Bogota, May 30: On July 16, 1950, Uruguay beat Brazil in the World Cup final played at Maracana Stadium in Rio de Janeiro before more than 170,000 spectators.
The “Maracanazo,” as the game is known, fulfilled a phrase uttered by Uruguayan captain Obdulio Varela: “Done, only if we’re champions…”
It was 1950 and the world had been at peace for five years after the end of World War II. The FIFA World Cup returned after 12 years, the last championship having been contested in France in 1938, and the organizing committee chose Brazil as the organizing country on July 25, 1946, reports EFE news agency.
Thirteen countries competed, noteworthy among which was Uruguay, whose team had been absent from the previous two World Cups, while England made its debut after the British federations returned to the FIFA.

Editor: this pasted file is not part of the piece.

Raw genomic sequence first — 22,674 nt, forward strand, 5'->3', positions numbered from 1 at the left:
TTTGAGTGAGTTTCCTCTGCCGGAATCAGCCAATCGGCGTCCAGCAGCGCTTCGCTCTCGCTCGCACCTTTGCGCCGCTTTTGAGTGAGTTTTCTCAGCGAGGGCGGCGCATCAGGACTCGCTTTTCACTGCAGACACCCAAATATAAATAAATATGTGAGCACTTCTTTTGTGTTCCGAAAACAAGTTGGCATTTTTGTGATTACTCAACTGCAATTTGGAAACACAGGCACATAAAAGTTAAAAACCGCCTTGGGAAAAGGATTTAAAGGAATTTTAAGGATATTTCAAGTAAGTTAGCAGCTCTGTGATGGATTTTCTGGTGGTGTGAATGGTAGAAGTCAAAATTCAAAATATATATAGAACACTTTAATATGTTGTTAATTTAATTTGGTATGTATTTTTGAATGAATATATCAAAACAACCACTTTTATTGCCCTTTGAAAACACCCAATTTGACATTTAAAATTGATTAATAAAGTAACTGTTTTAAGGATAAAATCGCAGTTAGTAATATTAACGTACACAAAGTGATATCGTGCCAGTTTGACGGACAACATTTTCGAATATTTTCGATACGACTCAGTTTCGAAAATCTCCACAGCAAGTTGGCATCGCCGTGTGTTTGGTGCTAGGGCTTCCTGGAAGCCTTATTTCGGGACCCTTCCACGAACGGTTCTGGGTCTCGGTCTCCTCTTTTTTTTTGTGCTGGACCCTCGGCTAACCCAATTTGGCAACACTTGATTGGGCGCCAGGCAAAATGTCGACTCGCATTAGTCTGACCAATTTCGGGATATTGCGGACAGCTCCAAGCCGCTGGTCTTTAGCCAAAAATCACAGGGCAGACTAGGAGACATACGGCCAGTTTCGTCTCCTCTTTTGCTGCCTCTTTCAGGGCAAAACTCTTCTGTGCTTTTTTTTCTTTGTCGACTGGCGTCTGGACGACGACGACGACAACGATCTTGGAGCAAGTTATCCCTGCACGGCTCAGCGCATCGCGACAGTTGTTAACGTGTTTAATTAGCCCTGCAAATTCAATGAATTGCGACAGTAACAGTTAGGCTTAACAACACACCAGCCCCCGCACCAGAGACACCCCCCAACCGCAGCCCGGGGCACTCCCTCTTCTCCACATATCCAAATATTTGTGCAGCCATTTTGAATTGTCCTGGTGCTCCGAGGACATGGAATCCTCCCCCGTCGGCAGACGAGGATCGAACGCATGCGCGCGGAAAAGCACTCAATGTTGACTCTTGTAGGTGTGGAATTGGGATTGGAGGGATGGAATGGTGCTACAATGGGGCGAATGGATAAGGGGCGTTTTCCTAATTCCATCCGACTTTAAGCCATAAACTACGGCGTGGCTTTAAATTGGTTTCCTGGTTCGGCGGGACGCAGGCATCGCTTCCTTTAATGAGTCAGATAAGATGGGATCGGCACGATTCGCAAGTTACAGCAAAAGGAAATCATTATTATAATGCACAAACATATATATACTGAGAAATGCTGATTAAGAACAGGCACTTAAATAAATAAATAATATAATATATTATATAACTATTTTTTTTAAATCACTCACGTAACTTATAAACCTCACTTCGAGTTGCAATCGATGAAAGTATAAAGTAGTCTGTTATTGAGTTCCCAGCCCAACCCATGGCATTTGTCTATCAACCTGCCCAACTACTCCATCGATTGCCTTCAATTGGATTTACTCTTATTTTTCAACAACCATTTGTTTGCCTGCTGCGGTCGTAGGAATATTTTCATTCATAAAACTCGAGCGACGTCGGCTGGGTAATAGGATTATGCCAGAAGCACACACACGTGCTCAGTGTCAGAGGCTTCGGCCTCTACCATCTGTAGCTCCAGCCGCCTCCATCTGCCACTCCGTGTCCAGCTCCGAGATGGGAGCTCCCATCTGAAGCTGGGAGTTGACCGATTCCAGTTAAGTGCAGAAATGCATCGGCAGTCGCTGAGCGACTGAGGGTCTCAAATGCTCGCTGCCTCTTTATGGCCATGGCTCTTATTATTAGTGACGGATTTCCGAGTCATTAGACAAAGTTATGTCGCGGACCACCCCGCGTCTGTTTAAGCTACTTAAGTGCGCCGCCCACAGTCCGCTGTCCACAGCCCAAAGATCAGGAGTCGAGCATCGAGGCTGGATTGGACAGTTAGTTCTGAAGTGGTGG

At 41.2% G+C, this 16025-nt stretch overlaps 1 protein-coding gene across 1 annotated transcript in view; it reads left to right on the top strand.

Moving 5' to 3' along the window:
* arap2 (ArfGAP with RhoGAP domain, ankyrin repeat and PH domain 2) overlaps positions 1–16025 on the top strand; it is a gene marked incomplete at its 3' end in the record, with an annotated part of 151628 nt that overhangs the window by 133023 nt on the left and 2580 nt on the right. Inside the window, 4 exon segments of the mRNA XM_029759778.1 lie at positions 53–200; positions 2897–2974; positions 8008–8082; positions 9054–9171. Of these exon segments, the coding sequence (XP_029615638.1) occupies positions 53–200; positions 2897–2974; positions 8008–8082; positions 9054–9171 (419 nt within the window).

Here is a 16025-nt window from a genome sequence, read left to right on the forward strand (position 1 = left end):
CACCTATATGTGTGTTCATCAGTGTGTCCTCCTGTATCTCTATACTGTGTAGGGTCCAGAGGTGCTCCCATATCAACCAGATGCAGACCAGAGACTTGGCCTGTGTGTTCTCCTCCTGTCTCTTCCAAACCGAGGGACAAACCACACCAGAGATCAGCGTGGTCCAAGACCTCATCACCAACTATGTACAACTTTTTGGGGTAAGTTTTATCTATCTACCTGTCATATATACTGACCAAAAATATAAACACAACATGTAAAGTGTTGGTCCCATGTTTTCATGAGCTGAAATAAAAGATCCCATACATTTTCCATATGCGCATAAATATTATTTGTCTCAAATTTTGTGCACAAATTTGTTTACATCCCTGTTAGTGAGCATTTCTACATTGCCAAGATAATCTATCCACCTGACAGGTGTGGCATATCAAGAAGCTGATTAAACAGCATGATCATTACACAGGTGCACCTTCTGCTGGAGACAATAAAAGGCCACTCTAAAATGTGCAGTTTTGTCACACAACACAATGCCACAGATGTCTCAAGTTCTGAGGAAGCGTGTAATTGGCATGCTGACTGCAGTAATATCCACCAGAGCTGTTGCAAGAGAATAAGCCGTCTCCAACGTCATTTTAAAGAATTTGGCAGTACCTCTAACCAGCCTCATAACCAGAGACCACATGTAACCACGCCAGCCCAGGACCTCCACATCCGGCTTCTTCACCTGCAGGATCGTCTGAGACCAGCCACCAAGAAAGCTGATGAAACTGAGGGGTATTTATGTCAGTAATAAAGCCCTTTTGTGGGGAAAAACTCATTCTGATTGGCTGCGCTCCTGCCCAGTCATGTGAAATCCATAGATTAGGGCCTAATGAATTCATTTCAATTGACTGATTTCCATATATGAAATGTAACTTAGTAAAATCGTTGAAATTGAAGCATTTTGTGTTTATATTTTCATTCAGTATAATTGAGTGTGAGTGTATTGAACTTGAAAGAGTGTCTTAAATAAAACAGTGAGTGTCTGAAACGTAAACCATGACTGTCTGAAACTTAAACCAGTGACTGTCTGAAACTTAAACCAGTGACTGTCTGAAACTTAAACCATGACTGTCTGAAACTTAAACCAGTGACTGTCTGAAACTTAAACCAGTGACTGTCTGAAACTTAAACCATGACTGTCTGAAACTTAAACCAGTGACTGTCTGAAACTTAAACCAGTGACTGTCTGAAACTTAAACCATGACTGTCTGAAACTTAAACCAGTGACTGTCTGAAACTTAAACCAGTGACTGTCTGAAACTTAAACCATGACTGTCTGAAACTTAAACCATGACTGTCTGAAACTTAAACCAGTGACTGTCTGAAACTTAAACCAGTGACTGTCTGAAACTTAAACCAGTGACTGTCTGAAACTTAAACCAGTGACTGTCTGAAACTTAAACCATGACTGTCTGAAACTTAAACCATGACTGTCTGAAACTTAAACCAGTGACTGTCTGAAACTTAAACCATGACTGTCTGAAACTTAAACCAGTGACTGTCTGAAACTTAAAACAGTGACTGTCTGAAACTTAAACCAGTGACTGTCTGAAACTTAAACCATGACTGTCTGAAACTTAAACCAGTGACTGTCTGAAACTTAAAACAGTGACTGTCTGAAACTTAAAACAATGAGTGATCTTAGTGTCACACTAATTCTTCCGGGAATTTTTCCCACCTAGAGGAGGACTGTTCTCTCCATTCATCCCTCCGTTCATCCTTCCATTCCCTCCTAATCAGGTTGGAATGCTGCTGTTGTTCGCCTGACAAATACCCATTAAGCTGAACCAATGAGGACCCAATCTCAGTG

It was a World Cup unique in its format and was the only one that didn’t have a typical final. In the first round the 13 participating teams were divided into four groups, all against all, and the champions of each group (Brazil, Spain, Sweden and Uruguay) fought a four-team matchup under the same system, from which emerged the champion.
In the 47th minute, Friaca scored for Brazil and the madness took over Maracana Stadium, but then the unthinkable happened, and with goals by Pepe Schiaffino at minute 65 and another by Alcides Ghiggia at minute 79, Uruguay took the lead and went on to win its second World Cup on that July 16, day of the “Maracanazo.”